The Hunter (2011) Review

The last surviving Tasmanian Tiger died in captivity in the Hobart Zoo in 1933. The Thylacinus cynocephalus looked much like a dog, except when it opened its mouth. It had the largest gape of any mammal (120 degrees), meaning that when its jaws were fully open it was a fearsome sight. Its tail was very long, and thick, and its “tiger” moniker comes from the stripes that patterned its lower body.

It has become emblematic in Tasmania, of hope, of environmental awareness, of an undying wilderness, because of course there are people who believe they still exist. Sightings are reported yearly, but no one has ever come forward with unambiguous evidence that the tigers are out there. They have become modern mythology.

With that dreamy cultural tradition as its starting point, The Hunter cannot fail to enthrall. The story begins with Martin David (Willem Dafoe) waiting in a hotel room in Paris for an assignment. He is a methodical man, diligent about personal hygiene, and, like all great hunters, much more comfortable working alone. He is given a strange assignment by a corporation with interests in the Tasmanian bush: Find the last Tasmanian Tiger and kill it.

Adapted from Julia Leigh’s 1999 novel The Hunter, a film like this is a hard sell for mainstream theatres. It is a moody narrative that winds its way up into the forest, following a solitary hunter setting his traps and camping in the capricious weather of Tasmania. But that is only part of the story’s focus. Posing as a scientist investigating Tasmanian Devils, Martin David lodges with a local family chosen for their alienation from the greater community. Unbeknownst to David, he has fallen into a low boiling conflict between environmentalists and native loggers who bristle at any attempts to halt their work. It is a matter of employment, not ignorance, that sparks the hostility, and while David remains he is seen as a threat to the native way of life.

As you can probably guess, there is much more happening behind the scenes than what we’re told at the beginning. The conflict between loggers and “greenies” is a real one, but much more compelling, and where the movie takes us, is into the home of David’s host family. With their father missing and their mother in a self-medicated coma, the house is maintained by Bike (Finn Woodlock) and Sass (Morgana Davies) Armstrong, young brother and sister eagerly hoping David has come to find their father. Out of his element with the children, David is at first annoyed by them, but is not beyond common human decency. When he returns from his expeditions in the bush, he is gradually compelled to set their house back in order.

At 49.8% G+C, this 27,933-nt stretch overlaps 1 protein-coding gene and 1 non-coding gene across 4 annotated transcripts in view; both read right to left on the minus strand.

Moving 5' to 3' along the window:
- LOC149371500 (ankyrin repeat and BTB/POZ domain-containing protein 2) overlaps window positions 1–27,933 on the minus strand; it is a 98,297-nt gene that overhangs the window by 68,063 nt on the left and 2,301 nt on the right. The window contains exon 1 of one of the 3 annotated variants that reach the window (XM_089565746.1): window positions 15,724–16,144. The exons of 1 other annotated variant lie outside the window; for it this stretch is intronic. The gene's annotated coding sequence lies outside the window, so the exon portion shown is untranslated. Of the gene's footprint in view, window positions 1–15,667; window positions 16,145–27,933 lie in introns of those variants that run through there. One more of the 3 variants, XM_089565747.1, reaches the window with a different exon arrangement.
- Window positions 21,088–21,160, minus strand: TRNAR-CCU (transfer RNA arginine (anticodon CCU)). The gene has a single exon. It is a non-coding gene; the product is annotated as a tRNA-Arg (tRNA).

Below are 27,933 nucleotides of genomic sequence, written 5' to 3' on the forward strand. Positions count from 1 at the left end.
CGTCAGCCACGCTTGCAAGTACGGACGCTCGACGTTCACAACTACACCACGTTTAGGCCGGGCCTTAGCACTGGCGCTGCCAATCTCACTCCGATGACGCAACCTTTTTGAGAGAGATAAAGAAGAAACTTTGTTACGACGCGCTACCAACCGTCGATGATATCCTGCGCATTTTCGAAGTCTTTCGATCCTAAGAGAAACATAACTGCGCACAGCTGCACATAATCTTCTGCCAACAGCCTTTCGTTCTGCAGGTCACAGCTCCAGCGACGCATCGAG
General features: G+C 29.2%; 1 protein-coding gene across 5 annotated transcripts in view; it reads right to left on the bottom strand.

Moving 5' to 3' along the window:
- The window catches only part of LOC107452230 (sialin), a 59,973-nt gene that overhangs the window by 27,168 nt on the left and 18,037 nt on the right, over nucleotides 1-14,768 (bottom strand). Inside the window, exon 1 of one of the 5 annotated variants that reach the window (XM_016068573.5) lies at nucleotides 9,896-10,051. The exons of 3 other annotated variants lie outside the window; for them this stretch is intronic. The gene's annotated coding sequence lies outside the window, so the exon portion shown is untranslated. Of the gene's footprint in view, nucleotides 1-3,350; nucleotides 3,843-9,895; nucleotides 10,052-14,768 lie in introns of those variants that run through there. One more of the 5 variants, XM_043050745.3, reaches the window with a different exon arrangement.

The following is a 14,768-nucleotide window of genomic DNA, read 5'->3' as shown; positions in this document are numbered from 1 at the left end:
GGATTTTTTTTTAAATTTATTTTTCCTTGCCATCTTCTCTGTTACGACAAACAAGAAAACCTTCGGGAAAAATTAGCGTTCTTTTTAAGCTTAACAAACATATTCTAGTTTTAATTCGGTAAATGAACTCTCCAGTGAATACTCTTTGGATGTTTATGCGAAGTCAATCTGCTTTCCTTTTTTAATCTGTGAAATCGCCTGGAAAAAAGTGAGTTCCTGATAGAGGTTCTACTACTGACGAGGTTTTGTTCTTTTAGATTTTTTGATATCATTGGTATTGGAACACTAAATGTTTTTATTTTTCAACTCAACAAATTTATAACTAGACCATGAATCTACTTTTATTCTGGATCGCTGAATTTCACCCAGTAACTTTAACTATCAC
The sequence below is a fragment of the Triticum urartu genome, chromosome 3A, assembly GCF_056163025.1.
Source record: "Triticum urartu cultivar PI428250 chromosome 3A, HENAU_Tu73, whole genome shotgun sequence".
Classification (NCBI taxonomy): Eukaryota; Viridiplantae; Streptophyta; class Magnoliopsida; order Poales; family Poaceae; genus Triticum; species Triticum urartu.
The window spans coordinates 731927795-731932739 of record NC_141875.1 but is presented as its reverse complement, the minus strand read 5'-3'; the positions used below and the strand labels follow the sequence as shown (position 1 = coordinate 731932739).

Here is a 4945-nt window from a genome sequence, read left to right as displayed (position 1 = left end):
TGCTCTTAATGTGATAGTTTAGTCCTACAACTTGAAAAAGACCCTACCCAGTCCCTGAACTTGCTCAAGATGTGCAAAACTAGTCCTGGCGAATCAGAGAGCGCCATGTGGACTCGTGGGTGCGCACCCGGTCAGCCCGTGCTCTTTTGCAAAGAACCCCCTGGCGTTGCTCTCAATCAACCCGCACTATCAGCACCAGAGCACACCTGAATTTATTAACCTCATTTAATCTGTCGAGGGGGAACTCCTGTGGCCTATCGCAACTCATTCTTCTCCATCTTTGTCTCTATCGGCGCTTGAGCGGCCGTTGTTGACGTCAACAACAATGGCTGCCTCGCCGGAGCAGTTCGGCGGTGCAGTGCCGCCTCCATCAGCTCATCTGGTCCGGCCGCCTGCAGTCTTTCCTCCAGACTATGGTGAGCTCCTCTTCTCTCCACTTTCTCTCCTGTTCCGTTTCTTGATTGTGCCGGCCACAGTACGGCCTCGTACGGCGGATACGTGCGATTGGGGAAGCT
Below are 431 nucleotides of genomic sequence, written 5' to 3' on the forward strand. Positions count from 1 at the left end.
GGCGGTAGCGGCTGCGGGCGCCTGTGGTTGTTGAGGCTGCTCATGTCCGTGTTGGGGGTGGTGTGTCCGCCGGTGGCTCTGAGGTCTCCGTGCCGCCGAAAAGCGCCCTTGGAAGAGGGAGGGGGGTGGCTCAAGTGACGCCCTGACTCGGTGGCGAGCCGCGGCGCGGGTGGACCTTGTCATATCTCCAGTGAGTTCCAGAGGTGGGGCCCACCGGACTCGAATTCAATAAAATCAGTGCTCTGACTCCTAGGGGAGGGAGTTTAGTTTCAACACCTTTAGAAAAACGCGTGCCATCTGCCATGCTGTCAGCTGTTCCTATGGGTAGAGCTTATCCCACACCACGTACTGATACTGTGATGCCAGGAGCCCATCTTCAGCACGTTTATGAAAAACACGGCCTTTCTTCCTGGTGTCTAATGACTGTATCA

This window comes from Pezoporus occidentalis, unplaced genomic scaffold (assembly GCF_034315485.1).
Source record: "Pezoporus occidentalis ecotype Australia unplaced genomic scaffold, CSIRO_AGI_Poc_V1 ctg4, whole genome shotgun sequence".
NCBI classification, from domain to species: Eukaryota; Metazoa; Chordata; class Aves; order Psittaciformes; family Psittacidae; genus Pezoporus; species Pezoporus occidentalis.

Every shot of The Hunter is a beautiful composition. It doesn’t hurt that over half the movie is filmed on Tasmania’s fertile Central Plateau. Dafoe trained with a master bushman/survivalist to get all of the traps and movements right, and he looks exceedingly comfortable alone amongst the elements. And what elements. There is a palpable love behind the camera for both Tasmania and the story the filmmakers tell, who make ample use of natural light and the greens and blues and blacks of their epic canvas.

It is a small cast that inhabit it, a perfect example of how much is expressed with such a sparse script. The Hunter presents us with a subtracted family, a small town, and a vastness of creation that, though mapped, is easy to lose oneself in. There is a loneliness to the Tasmanian bush, but also a great beauty and an overpowering secrecy to it. An extinct creature might very well be hiding in its leagues.

There is more to Martin David, an entire unspoken biography, a man without a country or home of his own, than his assignment. We see it in glimpses, in the way he prepares his traps, avoids talking about his music. And there is more to his assignment, too. As he inhabits the role of the Armstrongs’ lost father, learns more about the Tiger and what it means to the locals, what it means to his client. If it exists, his hunt may not be worth the sacrifice.

This is a quiet and beautiful movie about the big things that make us small.

Based on The Hunter by Julia Leigh

The Hunter (2011)
R
Directed by Daniel Nettheim
102 Minutes

For more film reviews, check out Pierce Nahigyan’s Article Archive

Leave a Reply

Your email address will not be published. Required fields are marked *